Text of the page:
Gather at the Baia Sports Fishing Lodge, located on the northern coast of New Britain. While snorkeling and boat trips are available through the lodge, the main activity, as the name suggests, centers mainly around fishing; three types of bass swim within the river. More adventurous anglers may wish to try offshore fishing in the nearby seas.
Hike the rugged, isolated Baining Mountains, home to a series of villages inhabited by tribes indigenous to Papua New Guinea. For the complete experience, stay the night accompanied by your guide in a villager’s home.
Fly by helicopter over Tavurvur and Vulcan, two looming picturesque volcanoes that erupted spectacularly in 1994. While today they are quiet, the 1994 eruption caused the evacuation of Rabaul, then the provincial capital, and spewed smoke and ash 60,000 feet (18,288 meters) into the air. Admire the forbidding splendor of the two volcanoes from the air, especially the giant, steaming caldera within Tavurvur.
Visit the extensive, maze-like tunnels in and around Rabaul’s harbor, which measure 435 miles (700 kilometers) in total length. Dug by the Japanese to protect themselves from aerial bombardment, these tunnels include barracks and sleeping quarters, hospitals, and even hiding places for vehicles and barges.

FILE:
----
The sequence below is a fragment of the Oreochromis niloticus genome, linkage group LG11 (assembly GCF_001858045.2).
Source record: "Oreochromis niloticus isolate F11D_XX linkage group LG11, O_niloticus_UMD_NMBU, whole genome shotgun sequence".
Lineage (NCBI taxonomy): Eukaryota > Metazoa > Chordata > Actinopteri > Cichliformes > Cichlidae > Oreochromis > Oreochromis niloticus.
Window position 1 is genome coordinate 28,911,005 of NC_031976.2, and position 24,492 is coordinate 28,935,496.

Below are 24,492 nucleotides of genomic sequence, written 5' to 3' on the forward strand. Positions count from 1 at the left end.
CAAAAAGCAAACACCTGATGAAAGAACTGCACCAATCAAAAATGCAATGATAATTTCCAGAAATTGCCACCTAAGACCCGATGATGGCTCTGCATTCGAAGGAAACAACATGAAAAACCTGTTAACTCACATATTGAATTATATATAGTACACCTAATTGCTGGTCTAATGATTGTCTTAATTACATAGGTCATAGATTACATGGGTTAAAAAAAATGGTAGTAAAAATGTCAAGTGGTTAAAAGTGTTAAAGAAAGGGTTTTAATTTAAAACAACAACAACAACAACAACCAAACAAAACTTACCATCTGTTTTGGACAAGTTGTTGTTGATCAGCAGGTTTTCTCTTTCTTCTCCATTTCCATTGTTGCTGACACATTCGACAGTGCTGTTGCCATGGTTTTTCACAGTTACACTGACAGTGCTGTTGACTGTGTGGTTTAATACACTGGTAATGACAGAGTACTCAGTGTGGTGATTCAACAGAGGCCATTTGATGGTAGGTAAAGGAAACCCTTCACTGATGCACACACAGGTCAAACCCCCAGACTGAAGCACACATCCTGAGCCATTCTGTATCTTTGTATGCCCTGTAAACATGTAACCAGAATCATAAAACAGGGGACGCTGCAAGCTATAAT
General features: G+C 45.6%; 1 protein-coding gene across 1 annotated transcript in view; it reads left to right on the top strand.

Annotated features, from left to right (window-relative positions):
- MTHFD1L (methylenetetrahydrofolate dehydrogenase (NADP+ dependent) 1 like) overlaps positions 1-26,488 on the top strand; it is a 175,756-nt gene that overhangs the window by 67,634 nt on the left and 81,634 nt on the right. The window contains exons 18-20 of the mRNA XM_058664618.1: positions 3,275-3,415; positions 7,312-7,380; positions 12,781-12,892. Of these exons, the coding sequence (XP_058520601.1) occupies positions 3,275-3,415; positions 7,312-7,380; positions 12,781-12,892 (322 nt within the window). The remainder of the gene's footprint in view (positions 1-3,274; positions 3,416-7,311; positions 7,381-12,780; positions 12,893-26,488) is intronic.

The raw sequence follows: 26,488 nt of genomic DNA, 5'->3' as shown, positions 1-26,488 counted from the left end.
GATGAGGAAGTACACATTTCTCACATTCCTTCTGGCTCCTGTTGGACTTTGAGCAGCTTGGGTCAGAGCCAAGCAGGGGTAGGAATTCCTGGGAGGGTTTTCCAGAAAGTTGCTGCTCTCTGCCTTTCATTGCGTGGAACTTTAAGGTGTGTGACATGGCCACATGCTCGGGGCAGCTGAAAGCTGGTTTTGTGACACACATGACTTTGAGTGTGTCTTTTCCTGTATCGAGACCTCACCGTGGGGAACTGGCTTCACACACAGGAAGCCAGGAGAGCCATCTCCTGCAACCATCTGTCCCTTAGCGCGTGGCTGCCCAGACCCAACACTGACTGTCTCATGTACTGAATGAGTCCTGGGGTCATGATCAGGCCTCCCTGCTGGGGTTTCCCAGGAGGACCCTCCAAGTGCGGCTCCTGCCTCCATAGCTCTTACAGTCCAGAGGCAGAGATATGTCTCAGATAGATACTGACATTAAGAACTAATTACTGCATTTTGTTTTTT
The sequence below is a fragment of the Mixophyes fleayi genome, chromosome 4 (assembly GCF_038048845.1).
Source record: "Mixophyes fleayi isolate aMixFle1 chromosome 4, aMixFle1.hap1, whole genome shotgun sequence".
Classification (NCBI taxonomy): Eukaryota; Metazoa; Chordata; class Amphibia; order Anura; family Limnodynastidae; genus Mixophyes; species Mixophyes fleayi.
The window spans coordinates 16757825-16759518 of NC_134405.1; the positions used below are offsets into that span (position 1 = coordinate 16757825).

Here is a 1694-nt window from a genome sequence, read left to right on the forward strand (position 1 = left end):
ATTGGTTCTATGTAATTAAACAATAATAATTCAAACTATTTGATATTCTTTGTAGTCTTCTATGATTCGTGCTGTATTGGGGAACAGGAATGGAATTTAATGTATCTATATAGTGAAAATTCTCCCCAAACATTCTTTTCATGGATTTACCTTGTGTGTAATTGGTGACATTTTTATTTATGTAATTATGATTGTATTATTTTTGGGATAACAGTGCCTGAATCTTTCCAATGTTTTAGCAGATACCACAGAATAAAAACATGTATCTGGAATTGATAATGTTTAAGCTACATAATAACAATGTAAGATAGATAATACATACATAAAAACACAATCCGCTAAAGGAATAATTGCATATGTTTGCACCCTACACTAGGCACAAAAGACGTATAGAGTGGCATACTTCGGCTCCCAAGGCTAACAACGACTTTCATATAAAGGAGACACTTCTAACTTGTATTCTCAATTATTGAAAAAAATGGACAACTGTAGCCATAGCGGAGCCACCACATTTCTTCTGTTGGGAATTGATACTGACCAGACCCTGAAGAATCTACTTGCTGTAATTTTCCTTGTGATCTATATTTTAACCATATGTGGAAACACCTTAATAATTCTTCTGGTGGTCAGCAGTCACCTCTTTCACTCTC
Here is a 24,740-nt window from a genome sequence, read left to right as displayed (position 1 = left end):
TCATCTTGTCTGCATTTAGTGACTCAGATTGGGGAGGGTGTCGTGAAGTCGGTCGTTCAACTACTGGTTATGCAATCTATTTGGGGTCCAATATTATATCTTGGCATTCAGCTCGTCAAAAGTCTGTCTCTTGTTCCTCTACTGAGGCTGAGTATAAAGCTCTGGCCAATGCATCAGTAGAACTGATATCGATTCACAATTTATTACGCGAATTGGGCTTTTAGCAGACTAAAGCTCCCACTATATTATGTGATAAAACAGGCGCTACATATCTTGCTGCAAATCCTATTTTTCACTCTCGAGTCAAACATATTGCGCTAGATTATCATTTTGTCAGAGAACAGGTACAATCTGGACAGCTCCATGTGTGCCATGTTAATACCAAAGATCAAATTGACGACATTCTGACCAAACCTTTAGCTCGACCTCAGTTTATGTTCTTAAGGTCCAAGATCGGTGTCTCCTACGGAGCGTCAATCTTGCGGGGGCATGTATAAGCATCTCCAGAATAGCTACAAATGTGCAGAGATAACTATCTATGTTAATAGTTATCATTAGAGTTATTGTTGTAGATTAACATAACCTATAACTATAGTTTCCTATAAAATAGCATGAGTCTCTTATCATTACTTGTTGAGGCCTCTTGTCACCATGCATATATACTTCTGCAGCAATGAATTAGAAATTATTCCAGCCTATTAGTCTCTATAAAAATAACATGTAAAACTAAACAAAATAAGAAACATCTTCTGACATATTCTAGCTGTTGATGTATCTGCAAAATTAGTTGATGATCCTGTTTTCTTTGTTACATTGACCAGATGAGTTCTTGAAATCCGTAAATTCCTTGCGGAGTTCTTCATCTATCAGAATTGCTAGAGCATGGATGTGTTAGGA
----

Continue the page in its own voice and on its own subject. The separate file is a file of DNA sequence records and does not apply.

Despite being an active volcano, Mount Garbuna is an excellent hike. Because of its periodic eruptions, the area around the volcano is lush and verdant – due to the incredibly fertile volcanic ash ejected from Garbuna during each eruption. After you reach the top, gaze upon the surrounding forests and lowlands; on a clear day, hikers can see all the way to the coast.
Make your way to Kimbe, a rapidly expanding harbor city overlooking the idyllic waves of the South Pacific. With over 900 species of fish and 400 species of coral, all situated in famously clear waters, Kimbe is an ideal location for intermediate and advanced divers.
During World War II, Rabaul, then the capital of New Britain province, served as a naval base and was the site of many battles. As a result, the nearby waters are littered with the hulks of sunken ships and shattered aircraft. Of particular interest is a Mitsubishi Zero fighter plane, which lies in 56 feet (17 meters) of water, nestled amidst rocks on the shallow sea floor, and overgrown with corals, barnacles, and other marine life.